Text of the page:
Wall fan heater example: http://www.stelpro.com/en/pdf/RWF_E.pdf

    Smaller electric baseboard: when they're not 6 inches tall, the models with the same strenght as the normal ones have to be longer in order to compensate. We unfortunately don't have this space between the bath and the vanity, below the toilet tank...

    Our current *normal* electric baseboard is actually not strong enough for our bathroom surface. So it would be even worse to replace it with a model that is not 6 inches tall.

    We can live with the current baseboard since this configuration is not forever. One of these days, we'll replace the vanity with a suspended one, and therefore will have enough space for another *normal* electric baseboard, stronger (longer) this time.

    Isolation: no outside wall in the bathroom. But other heating devices are quite far from it. It's in the center of the home, as the kitchen is, and the latter is not heated. So it's a bit cold.

    Thinner wall behind the toilet: That's quite an idea! At first, I thought you meant the whole wall behind the toilet, i.e. from the bottom to the top of wall, like an alcôve for the toilet. Then I realized it could be only for the bottom part. This might work. This might work for a toilet with space below the tank that would not be as deep as 3 inches... So the Toto Dalton might work?

    Other types of heaters

    We could use a convection heater, but we don't have any other bathroom wall available :
    - one is for the bath in its alcôve
    - in front of the alcôve is the door, with no space each side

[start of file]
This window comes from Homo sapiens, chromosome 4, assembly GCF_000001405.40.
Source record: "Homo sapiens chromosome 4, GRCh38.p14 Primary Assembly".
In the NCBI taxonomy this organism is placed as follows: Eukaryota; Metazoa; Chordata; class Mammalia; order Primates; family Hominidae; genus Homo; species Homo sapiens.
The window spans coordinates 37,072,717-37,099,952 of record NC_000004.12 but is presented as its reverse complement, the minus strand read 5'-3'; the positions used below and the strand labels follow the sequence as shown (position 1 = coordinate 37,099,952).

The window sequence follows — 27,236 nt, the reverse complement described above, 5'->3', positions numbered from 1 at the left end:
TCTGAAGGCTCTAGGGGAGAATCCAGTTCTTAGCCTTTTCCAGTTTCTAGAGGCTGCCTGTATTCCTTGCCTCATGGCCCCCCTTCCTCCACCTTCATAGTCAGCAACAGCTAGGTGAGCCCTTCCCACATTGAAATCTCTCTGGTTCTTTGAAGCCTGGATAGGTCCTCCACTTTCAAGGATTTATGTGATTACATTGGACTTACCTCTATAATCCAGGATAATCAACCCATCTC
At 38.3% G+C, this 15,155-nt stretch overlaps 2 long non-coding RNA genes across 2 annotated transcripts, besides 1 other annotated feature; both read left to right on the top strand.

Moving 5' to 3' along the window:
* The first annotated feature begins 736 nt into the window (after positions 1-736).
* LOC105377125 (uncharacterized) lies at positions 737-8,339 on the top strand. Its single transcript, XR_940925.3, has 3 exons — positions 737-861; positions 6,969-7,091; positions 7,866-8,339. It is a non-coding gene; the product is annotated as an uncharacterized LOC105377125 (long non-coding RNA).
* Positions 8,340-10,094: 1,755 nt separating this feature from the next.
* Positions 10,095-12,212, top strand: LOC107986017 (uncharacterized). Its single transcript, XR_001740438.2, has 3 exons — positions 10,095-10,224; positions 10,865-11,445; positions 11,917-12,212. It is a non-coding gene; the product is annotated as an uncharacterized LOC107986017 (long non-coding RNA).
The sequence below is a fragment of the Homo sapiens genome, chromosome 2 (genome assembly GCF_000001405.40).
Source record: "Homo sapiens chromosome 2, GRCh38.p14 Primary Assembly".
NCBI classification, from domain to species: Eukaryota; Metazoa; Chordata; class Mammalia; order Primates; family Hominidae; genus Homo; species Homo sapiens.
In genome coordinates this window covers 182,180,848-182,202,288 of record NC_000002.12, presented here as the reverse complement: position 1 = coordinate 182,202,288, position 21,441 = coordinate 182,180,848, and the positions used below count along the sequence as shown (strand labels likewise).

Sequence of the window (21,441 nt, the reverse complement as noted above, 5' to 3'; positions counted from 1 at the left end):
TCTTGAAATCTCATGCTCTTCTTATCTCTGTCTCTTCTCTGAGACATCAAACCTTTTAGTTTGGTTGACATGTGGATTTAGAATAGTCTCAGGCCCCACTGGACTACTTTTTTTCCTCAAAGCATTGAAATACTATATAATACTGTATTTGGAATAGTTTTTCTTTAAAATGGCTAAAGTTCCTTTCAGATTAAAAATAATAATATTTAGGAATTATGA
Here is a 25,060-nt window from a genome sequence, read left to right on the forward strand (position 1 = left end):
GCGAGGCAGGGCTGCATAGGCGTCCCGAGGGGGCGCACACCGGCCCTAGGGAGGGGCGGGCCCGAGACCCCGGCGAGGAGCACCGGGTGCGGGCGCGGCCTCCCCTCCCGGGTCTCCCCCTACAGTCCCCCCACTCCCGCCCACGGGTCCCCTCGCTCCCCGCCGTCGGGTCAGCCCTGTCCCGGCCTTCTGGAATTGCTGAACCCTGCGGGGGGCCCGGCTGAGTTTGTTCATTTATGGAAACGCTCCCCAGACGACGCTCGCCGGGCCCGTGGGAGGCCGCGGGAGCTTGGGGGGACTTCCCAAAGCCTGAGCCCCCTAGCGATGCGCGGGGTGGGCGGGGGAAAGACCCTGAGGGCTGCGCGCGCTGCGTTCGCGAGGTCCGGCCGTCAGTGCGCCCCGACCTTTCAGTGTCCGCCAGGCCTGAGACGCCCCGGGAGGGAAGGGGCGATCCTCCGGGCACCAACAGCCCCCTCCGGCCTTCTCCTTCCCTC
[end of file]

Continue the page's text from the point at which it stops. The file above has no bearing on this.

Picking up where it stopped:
- in front of the bath-toilet-vanity wall is a closet hiding the washing machine...

    We could use a heater on the ceiling, but the latter is low (about 7 foot) while we're tall.

    We could use a heater encastred in the bottom of the vanity, but we want to get rid of the latter at some point.

    We could use an infrared heater part of a new ventilator, which works only when you get out of the bathtub, but as I wrote, this part of the home is a bit cold.

    We could use a heater in the floor, but it's expensive, and we'd have to replace the floor. Most importantly, Fiancé doesn't want this type of heating at all. He doesn't even want to discuss this.

    So that's why we *think* that we have 3 choices, heater-wise :

    1) CHEAPEST (no electrician required, less remodeling) : statu quo, and limit our choices to a toilet with space below the tank
    2) Replace the vanity (and the floor since there is not tiles below the vanity) with a suspended vanity and install a new and longer electric baseboard below the vanity instead of below the toilet thank
    3) MORE EXPENSIVE: pick a wall fan heater instead. It would go below the suspended vanity too.

    In other words, unless we want to spend at least 1200 $ for remodeling in order to buy a toilet with no space below the tank, the reasonable route for us would be to pick a good toilet with such space.

    We might do the esthetic remodelling it in the future (a suspended vanity will make our small bathroom look larger), but since this is our first home, we have to reason ourselves a little bit...

    Thank you very much Geniescience for your questions. Maybe another heater solution exists? Probably! And not too expensive?

    Geniescience, dear members, if you own, or have installed, or have repaired, or have heard about the Crane Economiser, or the Toto Dalton (enough space below the tank?), or any other toilet like them, please let us know about it!
    Last edited by Perfectionist; 03-29-2007 at 05:52 AM.

  6. #6
    In the Trades mattbee24's Avatar